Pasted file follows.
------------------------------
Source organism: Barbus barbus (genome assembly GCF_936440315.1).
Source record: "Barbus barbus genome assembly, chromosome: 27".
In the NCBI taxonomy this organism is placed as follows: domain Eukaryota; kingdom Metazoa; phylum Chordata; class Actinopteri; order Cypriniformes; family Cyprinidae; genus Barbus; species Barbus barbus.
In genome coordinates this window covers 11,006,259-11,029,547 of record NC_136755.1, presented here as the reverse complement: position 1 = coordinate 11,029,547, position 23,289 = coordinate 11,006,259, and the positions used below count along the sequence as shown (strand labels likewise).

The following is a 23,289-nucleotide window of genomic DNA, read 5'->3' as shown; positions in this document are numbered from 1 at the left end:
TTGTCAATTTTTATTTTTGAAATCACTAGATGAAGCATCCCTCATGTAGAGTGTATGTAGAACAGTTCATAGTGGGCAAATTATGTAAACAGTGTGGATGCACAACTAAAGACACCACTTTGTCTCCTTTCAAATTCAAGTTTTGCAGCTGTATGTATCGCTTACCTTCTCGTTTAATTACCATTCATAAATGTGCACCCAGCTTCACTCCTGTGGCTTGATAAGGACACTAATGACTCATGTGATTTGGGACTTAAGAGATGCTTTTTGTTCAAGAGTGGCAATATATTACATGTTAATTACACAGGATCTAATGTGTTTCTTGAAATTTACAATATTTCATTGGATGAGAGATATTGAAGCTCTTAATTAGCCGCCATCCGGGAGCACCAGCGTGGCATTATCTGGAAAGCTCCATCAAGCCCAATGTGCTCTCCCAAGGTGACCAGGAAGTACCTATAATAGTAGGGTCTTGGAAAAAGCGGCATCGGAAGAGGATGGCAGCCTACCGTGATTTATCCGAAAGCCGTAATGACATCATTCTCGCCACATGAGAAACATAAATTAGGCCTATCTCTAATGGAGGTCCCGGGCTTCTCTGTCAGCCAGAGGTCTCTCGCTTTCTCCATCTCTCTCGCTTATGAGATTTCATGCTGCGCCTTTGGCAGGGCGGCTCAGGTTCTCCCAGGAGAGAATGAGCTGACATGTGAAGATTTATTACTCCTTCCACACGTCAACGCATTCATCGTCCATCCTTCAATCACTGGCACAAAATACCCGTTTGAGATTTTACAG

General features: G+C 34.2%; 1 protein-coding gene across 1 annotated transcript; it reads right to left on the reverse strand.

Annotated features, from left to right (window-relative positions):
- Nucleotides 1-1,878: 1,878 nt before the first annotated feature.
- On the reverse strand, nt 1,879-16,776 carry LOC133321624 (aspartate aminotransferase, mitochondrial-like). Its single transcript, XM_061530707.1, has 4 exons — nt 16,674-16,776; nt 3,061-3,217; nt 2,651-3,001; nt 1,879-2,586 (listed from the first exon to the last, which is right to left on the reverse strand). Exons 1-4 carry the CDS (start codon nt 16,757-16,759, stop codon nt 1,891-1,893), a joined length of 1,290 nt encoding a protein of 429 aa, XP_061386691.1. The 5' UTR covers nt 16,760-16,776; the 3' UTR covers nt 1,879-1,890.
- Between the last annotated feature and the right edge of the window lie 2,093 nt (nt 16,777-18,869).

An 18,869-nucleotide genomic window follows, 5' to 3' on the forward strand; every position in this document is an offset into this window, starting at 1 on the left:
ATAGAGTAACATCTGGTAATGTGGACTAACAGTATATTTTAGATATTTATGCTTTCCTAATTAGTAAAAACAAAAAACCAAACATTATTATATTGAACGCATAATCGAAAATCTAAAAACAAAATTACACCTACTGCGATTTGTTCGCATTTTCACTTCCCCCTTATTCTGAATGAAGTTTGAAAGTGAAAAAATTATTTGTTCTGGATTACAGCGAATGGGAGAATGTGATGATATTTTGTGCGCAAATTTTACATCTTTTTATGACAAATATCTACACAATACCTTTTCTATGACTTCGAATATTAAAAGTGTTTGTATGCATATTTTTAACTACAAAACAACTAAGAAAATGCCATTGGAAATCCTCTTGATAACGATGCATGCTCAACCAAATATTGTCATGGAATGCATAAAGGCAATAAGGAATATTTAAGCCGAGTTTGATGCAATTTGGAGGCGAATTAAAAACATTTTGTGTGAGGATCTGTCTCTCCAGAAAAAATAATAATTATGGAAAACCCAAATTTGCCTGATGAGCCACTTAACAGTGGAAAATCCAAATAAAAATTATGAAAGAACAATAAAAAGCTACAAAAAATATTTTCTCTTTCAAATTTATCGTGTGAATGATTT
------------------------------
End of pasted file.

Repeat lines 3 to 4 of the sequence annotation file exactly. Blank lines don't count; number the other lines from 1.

In the NCBI taxonomy this organism is placed as follows: domain Eukaryota; kingdom Metazoa; phylum Chordata; class Actinopteri; order Cypriniformes; family Cyprinidae; genus Barbus; species Barbus barbus.
In genome coordinates this window covers 11,006,259-11,029,547 of record NC_136755.1, presented here as the reverse complement: position 1 = coordinate 11,029,547, position 23,289 = coordinate 11,006,259, and the positions used below count along the sequence as shown (strand labels likewise).